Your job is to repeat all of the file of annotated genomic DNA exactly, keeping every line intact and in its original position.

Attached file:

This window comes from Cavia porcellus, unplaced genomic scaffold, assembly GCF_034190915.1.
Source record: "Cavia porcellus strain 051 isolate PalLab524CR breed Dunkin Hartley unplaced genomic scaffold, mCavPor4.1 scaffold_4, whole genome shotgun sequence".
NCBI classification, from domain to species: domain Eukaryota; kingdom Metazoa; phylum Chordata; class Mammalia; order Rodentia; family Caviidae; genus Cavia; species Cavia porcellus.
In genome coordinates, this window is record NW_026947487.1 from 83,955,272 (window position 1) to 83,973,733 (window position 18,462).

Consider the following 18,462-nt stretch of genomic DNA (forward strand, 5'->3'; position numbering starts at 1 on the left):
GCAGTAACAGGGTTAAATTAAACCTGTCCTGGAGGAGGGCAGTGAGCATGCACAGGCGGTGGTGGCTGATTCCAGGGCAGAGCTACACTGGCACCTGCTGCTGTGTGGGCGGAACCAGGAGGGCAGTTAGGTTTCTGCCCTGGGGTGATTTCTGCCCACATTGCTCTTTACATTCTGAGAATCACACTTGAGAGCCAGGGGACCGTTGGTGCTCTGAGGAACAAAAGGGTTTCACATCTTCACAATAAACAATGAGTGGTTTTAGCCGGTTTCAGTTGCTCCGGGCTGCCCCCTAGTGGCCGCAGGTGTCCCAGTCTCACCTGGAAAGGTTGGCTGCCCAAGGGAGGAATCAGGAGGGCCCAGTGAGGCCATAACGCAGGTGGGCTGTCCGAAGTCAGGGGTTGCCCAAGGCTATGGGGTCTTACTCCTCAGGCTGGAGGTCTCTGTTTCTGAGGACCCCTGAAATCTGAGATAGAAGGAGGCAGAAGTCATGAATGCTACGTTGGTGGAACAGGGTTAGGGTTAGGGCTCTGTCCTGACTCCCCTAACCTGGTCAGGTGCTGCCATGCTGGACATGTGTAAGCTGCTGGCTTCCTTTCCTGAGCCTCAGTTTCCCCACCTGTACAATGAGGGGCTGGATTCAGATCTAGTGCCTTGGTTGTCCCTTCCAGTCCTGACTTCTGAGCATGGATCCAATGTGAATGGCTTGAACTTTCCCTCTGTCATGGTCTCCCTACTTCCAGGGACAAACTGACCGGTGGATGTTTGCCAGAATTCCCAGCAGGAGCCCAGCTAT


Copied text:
This window comes from Cavia porcellus, unplaced genomic scaffold, assembly GCF_034190915.1.
Source record: "Cavia porcellus strain 051 isolate PalLab524CR breed Dunkin Hartley unplaced genomic scaffold, mCavPor4.1 scaffold_4, whole genome shotgun sequence".
NCBI classification, from domain to species: domain Eukaryota; kingdom Metazoa; phylum Chordata; class Mammalia; order Rodentia; family Caviidae; genus Cavia; species Cavia porcellus.
In genome coordinates, this window is record NW_026947487.1 from 83,955,272 (window position 1) to 83,973,733 (window position 18,462).

Consider the following 18,462-nt stretch of genomic DNA (forward strand, 5'->3'; position numbering starts at 1 on the left):
GCAGTAACAGGGTTAAATTAAACCTGTCCTGGAGGAGGGCAGTGAGCATGCACAGGCGGTGGTGGCTGATTCCAGGGCAGAGCTACACTGGCACCTGCTGCTGTGTGGGCGGAACCAGGAGGGCAGTTAGGTTTCTGCCCTGGGGTGATTTCTGCCCACATTGCTCTTTACATTCTGAGAATCACACTTGAGAGCCAGGGGACCGTTGGTGCTCTGAGGAACAAAAGGGTTTCACATCTTCACAATAAACAATGAGTGGTTTTAGCCGGTTTCAGTTGCTCCGGGCTGCCCCCTAGTGGCCGCAGGTGTCCCAGTCTCACCTGGAAAGGTTGGCTGCCCAAGGGAGGAATCAGGAGGGCCCAGTGAGGCCATAACGCAGGTGGGCTGTCCGAAGTCAGGGGTTGCCCAAGGCTATGGGGTCTTACTCCTCAGGCTGGAGGTCTCTGTTTCTGAGGACCCCTGAAATCTGAGATAGAAGGAGGCAGAAGTCATGAATGCTACGTTGGTGGAACAGGGTTAGGGTTAGGGCTCTGTCCTGACTCCCCTAACCTGGTCAGGTGCTGCCATGCTGGACATGTGTAAGCTGCTGGCTTCCTTTCCTGAGCCTCAGTTTCCCCACCTGTACAATGAGGGGCTGGATTCAGATCTAGTGCCTTGGTTGTCCCTTCCAGTCCTGACTTCTGAGCATGGATCCAATGTGAATGGCTTGAACTTTCCCTCTGTCATGGTCTCCCTACTTCCAGGGACAAACTGACCGGTGGATGTTTGCCAGAATTCCCAGCAGGAGCCCAGCTAT